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BMC Med. 2016 Jun 10;14(1):85. doi: 10.1186/s12916-016-0631-5.

Impact of interventions to improve the quality of peer review of biomedical journals: a systematic review and meta-analysis.

Bruce R1,2,3, Chauvin A2,3,4, Trinquart L2,3,5, Ravaud P1,2,3,5, Boutron I6,7,8.

Author information

1
Department of Epidemiology, Mailman School of Public Health, Columbia University, New York, NY, USA.
2
INSERM, UMR 1153, Centre of Research in Epidemiology and Statistics Sorbonne Paris Cité - (CRESS), METHODS team, Paris, France.
3
Paris Descartes University, Paris, France.
4
Emergency department, Hôpital Lariboisière, Assistance Publique des Hôpitaux de Paris, University Diderot, Paris, France.
5
Centre d'Épidémiologie Clinique, Hôpital Hôtel-Dieu Escalier A2, 1 er étage, Assistance Publique des Hôpitaux de Paris, 1 Place du Parvis Notre-Dame, Paris, 75004, France.
6
INSERM, UMR 1153, Centre of Research in Epidemiology and Statistics Sorbonne Paris Cité - (CRESS), METHODS team, Paris, France. isabelle.boutron@htd.aphp.fr.
7
Paris Descartes University, Paris, France. isabelle.boutron@htd.aphp.fr.
8
Centre d'Épidémiologie Clinique, Hôpital Hôtel-Dieu Escalier A2, 1 er étage, Assistance Publique des Hôpitaux de Paris, 1 Place du Parvis Notre-Dame, Paris, 75004, France. isabelle.boutron@htd.aphp.fr.

Abstract

BACKGROUND:

The peer review process is a cornerstone of biomedical research. We aimed to evaluate the impact of interventions to improve the quality of peer review for biomedical publications.

METHODS:

We performed a systematic review and meta-analysis. We searched CENTRAL, MEDLINE (PubMed), Embase, Cochrane Database of Systematic Reviews, and WHO ICTRP databases, for all randomized controlled trials (RCTs) evaluating the impact of interventions to improve the quality of peer review for biomedical publications.

RESULTS:

We selected 22 reports of randomized controlled trials, for 25 comparisons evaluating training interventions (n = 5), the addition of a statistical peer reviewer (n = 2), use of a checklist (n = 2), open peer review (i.e., peer reviewers informed that their identity would be revealed; n = 7), blinded peer review (i.e., peer reviewers blinded to author names and affiliation; n = 6) and other interventions to increase the speed of the peer review process (n = 3). Results from only seven RCTs were published since 2004. As compared with the standard peer review process, training did not improve the quality of the peer review report and use of a checklist did not improve the quality of the final manuscript. Adding a statistical peer review improved the quality of the final manuscript (standardized mean difference (SMD), 0.58; 95 % CI, 0.19 to 0.98). Open peer review improved the quality of the peer review report (SMD, 0.14; 95 % CI, 0.05 to 0.24), did not affect the time peer reviewers spent on the peer review (mean difference, 0.18; 95 % CI, -0.06 to 0.43), and decreased the rate of rejection (odds ratio, 0.56; 95 % CI, 0.33 to 0.94). Blinded peer review did not affect the quality of the peer review report or rejection rate. Interventions to increase the speed of the peer review process were too heterogeneous to allow for pooling the results.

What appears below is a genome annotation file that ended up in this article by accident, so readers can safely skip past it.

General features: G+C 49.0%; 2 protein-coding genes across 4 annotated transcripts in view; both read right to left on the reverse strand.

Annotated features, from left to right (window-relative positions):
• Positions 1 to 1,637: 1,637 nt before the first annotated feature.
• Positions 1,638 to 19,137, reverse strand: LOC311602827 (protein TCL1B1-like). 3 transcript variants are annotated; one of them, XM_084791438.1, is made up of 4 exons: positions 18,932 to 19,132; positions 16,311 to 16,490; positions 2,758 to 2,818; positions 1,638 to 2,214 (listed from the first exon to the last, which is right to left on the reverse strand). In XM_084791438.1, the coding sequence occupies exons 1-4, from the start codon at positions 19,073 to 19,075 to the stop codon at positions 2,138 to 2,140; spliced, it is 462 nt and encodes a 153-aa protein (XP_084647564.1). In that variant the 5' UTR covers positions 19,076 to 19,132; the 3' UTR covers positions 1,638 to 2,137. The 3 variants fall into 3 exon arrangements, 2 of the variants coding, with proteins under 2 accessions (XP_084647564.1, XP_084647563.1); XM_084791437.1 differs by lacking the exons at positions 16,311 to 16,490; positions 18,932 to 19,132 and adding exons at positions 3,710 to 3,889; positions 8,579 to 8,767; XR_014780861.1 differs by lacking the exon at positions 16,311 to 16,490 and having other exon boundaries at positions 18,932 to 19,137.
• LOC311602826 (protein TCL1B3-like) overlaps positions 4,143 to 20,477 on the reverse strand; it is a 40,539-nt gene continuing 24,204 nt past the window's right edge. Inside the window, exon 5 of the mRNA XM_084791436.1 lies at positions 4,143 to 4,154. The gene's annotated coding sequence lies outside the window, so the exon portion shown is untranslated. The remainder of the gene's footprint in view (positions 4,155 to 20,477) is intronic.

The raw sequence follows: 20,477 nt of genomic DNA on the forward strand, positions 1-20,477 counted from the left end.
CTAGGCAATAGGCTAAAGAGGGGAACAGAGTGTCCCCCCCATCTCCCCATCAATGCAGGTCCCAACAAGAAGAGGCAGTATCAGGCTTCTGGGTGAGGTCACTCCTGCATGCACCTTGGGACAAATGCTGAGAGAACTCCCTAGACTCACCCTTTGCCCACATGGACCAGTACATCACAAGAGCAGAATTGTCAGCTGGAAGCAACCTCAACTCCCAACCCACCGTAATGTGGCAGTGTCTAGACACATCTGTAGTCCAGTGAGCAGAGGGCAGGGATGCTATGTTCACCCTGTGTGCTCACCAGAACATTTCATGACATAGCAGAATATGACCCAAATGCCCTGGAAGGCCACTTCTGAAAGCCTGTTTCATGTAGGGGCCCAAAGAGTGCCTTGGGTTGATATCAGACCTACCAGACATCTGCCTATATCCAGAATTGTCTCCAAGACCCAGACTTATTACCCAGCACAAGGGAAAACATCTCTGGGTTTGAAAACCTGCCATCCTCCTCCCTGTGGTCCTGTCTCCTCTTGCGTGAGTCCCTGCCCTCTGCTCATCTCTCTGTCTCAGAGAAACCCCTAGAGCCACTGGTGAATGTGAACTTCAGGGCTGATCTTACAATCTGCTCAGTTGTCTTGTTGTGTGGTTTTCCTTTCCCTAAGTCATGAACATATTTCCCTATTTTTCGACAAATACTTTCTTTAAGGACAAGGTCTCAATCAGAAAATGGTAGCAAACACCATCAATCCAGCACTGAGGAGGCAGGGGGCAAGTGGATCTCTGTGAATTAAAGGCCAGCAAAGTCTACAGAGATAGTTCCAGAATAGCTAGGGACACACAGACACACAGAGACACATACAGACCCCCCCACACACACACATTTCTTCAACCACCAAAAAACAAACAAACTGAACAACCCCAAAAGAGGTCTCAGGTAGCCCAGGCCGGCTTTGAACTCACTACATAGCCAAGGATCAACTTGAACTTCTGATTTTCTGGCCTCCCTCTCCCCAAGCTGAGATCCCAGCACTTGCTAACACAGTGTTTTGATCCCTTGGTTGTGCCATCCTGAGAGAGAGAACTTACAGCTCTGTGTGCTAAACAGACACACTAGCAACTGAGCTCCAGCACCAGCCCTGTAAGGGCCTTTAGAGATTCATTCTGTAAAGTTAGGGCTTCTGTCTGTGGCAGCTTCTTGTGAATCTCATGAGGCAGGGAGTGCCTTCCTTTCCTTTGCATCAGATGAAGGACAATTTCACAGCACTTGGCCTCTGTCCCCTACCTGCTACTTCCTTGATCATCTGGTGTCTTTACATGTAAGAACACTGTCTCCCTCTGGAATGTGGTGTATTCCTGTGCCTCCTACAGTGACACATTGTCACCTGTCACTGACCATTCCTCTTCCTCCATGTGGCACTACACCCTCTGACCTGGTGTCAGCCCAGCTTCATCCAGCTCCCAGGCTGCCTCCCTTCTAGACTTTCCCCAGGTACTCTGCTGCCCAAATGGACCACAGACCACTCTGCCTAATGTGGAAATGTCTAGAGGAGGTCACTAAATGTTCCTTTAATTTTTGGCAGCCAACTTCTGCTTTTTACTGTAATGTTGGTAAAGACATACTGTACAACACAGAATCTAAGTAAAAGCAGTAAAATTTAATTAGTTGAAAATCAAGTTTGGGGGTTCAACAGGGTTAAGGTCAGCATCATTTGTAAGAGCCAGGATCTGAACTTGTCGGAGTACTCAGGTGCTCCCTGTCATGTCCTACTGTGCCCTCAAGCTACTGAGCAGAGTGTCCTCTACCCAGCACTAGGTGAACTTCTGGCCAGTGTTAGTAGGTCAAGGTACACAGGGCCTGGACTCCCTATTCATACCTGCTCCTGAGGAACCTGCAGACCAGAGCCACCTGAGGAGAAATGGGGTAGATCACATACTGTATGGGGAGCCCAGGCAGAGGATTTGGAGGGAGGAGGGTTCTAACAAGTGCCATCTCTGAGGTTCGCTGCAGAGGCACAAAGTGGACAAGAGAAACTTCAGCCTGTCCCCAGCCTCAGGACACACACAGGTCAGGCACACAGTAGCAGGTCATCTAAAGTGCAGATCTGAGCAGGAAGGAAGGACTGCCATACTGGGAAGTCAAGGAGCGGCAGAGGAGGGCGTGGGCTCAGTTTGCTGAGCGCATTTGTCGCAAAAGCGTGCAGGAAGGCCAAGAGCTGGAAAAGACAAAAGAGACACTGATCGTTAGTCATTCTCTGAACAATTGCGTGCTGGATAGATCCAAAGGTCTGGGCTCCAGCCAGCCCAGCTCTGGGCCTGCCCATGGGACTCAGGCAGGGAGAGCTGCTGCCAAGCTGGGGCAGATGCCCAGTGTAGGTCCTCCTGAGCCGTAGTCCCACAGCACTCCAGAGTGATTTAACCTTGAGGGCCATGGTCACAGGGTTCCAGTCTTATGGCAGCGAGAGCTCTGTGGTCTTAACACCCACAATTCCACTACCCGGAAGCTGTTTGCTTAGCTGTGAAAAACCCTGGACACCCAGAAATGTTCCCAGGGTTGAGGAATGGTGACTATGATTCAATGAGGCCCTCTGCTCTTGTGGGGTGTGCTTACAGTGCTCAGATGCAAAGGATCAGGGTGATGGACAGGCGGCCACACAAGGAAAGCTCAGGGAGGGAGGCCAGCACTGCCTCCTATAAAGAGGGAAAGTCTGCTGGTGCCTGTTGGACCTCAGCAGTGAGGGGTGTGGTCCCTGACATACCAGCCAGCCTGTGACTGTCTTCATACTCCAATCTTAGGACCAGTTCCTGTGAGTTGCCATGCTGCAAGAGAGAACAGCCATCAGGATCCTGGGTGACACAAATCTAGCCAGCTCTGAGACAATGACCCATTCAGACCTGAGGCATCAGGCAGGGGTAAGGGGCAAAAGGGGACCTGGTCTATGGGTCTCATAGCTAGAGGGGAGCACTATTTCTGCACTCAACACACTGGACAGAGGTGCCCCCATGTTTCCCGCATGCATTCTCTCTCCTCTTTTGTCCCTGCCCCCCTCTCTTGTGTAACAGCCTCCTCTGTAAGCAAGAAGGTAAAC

CONCLUSION:

Despite the essential role of peer review, only a few interventions have been assessed in randomized controlled trials. Evidence-based peer review needs to be developed in biomedical journals.

KEYWORDS:

Meta-analysis; Peer review process; Peer reviewers; Systematic review

PMID:
27287500
PMCID:
PMC4902984
DOI:
10.1186/s12916-016-0631-5
[Indexed for MEDLINE]
Free PMC Article

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